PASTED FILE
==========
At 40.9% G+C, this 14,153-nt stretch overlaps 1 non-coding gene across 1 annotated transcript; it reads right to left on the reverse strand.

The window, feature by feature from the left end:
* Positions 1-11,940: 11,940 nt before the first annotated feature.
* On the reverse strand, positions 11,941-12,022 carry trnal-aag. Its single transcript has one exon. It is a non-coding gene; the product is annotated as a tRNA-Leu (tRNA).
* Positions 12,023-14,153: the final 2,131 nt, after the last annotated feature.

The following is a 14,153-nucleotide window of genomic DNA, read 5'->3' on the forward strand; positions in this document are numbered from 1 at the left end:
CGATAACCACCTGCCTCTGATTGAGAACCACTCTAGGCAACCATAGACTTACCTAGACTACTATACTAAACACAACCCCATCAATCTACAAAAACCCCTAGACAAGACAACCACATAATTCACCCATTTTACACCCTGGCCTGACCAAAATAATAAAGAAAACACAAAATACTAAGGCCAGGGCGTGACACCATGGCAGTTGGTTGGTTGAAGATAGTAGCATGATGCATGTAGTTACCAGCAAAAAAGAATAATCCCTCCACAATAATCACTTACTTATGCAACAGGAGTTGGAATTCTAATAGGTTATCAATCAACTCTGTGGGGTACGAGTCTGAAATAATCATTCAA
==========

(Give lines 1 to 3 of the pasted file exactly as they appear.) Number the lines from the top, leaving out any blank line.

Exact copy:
At 40.9% G+C, this 14,153-nt stretch overlaps 1 non-coding gene across 1 annotated transcript; it reads right to left on the reverse strand.

The window, feature by feature from the left end:
* Positions 1-11,940: 11,940 nt before the first annotated feature.